“The communities understand that if we protect the environment, bee populations will thrive, and then be able to give something to improve that family’s wellbeing. As a result, you’ll find that families who previously could not have now managed to buy solar panels. Or, for example, those having difficulties to support their children through education with supplies and uniforms, can now do so”.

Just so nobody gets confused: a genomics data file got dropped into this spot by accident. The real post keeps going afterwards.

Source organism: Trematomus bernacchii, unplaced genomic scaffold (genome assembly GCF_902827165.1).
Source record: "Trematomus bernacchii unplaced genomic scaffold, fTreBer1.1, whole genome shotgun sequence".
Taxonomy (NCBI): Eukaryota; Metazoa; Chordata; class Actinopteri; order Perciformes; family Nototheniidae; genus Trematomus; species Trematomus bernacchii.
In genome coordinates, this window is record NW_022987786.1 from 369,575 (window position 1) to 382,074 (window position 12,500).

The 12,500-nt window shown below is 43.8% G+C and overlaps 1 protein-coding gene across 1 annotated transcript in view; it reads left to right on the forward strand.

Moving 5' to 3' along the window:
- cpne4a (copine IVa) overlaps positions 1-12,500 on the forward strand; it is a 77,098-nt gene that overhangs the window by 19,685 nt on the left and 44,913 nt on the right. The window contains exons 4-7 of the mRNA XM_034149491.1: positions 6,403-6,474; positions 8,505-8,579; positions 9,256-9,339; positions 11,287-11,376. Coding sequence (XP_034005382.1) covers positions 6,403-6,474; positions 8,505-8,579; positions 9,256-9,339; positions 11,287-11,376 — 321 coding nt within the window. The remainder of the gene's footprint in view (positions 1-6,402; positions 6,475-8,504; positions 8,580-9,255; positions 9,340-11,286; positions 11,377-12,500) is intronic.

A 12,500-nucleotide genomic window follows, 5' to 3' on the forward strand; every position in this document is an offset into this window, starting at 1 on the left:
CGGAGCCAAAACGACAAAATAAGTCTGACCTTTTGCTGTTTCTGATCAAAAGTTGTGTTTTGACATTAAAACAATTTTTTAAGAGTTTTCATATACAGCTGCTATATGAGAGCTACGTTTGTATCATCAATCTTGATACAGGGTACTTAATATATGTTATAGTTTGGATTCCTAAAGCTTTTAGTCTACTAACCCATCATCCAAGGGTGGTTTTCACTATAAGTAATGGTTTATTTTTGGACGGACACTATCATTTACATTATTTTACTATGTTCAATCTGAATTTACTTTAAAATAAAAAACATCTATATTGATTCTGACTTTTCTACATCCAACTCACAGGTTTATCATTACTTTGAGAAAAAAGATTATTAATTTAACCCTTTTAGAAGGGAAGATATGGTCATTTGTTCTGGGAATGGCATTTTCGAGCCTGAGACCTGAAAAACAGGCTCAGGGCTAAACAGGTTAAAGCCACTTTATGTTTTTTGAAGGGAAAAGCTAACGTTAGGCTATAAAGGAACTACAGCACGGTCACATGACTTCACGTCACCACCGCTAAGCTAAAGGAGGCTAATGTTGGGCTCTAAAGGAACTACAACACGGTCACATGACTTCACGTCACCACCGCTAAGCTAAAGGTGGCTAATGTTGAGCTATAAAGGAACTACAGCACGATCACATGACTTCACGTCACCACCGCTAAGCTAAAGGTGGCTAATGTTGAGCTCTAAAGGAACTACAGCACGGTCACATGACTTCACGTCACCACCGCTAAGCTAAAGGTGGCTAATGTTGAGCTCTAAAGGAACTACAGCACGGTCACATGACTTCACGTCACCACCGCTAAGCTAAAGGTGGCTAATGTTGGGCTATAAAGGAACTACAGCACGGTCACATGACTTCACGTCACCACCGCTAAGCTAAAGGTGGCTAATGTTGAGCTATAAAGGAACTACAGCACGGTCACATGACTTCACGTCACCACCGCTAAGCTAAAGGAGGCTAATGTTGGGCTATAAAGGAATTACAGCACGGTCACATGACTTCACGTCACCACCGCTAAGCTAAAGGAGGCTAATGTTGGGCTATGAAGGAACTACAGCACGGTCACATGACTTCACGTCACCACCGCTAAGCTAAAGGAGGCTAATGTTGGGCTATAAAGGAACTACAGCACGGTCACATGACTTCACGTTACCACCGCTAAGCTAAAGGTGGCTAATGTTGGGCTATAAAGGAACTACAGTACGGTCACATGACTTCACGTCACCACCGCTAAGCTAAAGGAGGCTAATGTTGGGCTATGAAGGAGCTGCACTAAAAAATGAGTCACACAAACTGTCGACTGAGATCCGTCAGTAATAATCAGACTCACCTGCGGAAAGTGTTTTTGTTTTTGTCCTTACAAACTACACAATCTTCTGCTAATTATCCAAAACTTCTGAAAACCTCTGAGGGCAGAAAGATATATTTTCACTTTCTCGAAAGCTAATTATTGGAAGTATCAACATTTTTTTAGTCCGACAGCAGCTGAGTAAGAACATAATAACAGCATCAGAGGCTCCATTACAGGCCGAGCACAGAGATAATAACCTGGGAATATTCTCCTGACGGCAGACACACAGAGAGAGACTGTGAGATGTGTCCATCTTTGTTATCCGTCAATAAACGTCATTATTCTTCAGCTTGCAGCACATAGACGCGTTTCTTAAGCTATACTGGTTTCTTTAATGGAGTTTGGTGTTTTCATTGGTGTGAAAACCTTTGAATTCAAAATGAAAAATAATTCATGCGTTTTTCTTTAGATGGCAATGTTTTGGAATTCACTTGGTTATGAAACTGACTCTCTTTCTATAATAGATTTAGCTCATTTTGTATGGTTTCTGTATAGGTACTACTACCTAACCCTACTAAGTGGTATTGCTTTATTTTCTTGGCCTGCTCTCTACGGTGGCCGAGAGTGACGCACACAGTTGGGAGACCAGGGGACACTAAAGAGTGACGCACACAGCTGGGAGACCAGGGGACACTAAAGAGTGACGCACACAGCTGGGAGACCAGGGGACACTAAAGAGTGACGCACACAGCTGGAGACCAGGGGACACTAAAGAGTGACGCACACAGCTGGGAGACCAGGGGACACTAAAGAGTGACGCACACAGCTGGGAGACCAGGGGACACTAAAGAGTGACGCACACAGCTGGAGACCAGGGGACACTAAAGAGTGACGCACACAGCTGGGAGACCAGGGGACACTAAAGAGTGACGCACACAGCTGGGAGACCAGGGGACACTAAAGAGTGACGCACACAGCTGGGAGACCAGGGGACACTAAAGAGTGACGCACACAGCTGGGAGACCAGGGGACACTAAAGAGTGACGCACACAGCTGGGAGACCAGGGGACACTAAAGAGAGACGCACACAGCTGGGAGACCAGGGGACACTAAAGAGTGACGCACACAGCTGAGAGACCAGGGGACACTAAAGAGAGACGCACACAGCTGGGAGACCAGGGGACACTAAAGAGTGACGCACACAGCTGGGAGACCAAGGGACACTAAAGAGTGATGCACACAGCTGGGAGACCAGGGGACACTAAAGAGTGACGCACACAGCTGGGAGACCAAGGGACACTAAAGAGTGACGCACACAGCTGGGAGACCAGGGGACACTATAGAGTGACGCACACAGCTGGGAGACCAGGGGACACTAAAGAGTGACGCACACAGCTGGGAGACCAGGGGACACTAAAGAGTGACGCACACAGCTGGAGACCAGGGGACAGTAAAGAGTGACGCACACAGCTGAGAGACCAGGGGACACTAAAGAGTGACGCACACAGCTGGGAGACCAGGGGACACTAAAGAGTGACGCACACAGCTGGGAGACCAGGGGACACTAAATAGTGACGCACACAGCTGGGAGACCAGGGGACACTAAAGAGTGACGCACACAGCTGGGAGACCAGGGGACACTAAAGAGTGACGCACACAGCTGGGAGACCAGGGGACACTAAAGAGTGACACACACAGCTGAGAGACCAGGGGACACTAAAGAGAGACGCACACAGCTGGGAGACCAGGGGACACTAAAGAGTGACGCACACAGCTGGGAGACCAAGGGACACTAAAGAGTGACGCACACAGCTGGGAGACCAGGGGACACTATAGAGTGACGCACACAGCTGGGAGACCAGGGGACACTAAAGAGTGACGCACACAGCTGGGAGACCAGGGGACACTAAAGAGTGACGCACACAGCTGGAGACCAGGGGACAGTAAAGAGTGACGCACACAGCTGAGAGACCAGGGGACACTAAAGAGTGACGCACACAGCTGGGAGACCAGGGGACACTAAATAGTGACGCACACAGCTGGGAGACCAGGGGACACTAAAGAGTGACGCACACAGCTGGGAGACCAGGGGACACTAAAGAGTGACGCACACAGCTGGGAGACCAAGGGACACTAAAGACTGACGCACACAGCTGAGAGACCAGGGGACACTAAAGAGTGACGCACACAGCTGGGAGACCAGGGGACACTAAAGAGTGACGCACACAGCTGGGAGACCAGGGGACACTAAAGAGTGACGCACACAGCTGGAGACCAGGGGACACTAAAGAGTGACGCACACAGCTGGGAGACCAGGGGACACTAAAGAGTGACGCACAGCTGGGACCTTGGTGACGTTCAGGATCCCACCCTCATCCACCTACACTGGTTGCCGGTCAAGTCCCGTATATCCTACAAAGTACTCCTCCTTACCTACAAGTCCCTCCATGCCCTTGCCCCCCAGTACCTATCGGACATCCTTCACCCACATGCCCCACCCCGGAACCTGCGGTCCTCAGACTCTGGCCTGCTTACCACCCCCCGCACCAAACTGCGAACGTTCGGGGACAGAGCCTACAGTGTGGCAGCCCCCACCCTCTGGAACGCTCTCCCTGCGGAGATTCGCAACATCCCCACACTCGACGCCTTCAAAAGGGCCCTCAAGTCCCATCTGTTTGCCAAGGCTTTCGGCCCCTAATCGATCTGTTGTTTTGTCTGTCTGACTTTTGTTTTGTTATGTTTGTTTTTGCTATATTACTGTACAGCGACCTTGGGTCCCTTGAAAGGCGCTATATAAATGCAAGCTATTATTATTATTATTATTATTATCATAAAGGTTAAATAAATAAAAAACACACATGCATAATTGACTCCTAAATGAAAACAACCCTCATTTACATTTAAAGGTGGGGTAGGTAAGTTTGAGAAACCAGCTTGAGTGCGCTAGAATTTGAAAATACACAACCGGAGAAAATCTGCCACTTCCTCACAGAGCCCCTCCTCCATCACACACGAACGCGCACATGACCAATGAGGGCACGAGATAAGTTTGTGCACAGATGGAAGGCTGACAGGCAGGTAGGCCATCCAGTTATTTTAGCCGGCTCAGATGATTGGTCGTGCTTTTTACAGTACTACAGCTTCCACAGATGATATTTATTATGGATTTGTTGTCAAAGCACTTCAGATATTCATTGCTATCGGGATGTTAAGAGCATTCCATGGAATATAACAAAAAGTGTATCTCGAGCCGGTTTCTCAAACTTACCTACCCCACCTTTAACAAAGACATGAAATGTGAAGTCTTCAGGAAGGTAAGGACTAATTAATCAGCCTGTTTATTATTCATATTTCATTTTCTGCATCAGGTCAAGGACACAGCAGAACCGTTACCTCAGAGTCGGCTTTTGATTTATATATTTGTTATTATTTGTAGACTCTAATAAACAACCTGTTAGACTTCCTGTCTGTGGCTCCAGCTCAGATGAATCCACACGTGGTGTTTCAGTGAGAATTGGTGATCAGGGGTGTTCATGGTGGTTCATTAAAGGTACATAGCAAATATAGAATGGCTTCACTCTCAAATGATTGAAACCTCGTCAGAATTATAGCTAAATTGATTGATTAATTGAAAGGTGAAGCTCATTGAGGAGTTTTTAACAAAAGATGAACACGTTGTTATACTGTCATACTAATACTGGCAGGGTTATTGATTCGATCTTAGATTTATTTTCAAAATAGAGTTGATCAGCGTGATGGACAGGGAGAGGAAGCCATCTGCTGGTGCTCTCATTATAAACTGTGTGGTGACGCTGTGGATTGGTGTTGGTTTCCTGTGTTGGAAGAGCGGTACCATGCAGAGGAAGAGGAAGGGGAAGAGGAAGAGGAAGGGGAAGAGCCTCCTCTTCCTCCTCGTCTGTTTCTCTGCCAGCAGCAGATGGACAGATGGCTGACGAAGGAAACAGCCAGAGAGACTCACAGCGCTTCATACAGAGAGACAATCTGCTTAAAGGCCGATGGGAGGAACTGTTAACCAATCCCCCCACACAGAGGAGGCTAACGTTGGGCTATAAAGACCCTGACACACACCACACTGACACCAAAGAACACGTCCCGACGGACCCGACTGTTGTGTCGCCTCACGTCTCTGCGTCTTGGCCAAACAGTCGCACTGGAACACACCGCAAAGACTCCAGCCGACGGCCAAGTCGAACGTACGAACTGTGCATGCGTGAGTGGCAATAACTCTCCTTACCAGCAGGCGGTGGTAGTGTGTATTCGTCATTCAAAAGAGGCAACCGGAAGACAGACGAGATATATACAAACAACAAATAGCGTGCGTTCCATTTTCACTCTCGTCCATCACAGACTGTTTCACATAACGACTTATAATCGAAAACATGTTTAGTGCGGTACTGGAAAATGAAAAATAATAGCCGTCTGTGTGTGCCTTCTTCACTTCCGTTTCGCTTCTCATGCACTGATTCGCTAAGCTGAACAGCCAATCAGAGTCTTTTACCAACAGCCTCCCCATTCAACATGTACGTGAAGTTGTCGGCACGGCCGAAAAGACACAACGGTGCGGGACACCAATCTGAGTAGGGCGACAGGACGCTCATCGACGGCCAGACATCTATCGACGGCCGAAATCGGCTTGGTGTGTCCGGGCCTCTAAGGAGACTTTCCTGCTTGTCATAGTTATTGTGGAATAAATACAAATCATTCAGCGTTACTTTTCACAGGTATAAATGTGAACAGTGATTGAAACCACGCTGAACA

BCP is incredibly proud to have, together with CFMGs and the Zambian Government, worked to support and secure community forest rights under Forest Act No. 4 of 2015 for indigenous people in Zambia. Thus far, the Zambian Government through the Director of Forestry has granted community forest use, management, and control rights to 17 chiefdoms represented by respective CFMGs in the Luangwa to Lower Zambezi Valleys.